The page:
In crisis-struck Rio, police need donated toilet paper


RIO DE JANEIRO: Maria Thereza Sombra may rely on Rio de Janeiro’s police to keep her safe — but in the grip of financial crisis they rely on the 82-year-old to supply them with toilet paper.

Severe budget shortfalls in Brazil’s recent Olympic host city have left police scrounging for equipment, fuel and even the most basic hygiene items. Hospitals are equally hard hit, compounding a deepening sense of insecurity in a city plagued by violent crime.

Sombra said that ordinary citizens need to step in where the state is failing.

“If the police have their hands tied what will happen to us?” she asked. “We have to help those who are defending us. Otherwise no one will be able to go out of their homes.”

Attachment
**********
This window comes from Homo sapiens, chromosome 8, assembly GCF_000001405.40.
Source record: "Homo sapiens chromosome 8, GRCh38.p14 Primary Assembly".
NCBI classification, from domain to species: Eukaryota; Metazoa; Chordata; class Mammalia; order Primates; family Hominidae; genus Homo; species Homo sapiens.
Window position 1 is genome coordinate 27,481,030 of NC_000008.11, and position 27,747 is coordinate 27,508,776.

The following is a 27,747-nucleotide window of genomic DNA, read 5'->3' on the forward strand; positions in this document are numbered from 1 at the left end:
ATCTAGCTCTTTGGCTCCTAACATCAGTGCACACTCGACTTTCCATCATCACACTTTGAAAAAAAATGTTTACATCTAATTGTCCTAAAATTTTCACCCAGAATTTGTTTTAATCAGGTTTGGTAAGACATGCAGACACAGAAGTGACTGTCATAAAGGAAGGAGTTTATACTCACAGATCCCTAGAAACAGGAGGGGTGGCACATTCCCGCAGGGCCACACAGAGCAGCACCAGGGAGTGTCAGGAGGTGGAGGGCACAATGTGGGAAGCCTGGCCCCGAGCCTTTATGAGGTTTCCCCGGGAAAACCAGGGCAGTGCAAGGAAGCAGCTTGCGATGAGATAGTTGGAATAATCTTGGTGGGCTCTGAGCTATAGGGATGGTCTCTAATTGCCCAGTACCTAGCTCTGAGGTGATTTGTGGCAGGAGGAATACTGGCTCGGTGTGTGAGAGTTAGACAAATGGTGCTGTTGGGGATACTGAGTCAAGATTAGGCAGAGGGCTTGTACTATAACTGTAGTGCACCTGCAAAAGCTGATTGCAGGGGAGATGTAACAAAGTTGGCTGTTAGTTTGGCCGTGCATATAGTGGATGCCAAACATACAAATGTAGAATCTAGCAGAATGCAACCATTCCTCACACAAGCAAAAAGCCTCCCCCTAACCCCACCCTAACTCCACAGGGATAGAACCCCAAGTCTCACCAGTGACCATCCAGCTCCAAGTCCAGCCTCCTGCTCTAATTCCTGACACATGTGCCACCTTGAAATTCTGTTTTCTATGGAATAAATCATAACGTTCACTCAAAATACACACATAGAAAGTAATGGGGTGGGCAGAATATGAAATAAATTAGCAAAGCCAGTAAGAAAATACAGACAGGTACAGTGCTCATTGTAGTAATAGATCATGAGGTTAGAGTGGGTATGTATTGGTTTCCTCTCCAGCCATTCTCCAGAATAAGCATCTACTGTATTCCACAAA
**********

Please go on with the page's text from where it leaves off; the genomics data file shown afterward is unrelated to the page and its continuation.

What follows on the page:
A retired teacher and president of Rio’s Flamengo neighbourhood association, Sombra began helping police back in April when the city was already descending into a pre-Olympic financial abyss.

However, what started off as a spontaneous initiative among Rio residents was enshrined this month in an official program called “Together with the Police.”

Security “is the responsibility of the state but it is the duty of all,” the police department says.

Sombra gets a list from Rio’s 9th precinct. Then residents of the 35 condominiums belonging to the Flamengo association chip in.

On a table in a meeting room, Sombra flaunted a heap of bathroom tissue, cleaning items and piles of office paper. Yet, solicitations can get more muddled: after the police headquarters itself was burglarized, officers asked for 12 security cameras.

“For me, the most imperative thing is that we are accomplishing something, regardless of the possibility that it’s little: to show love, regard and solidarity,” she said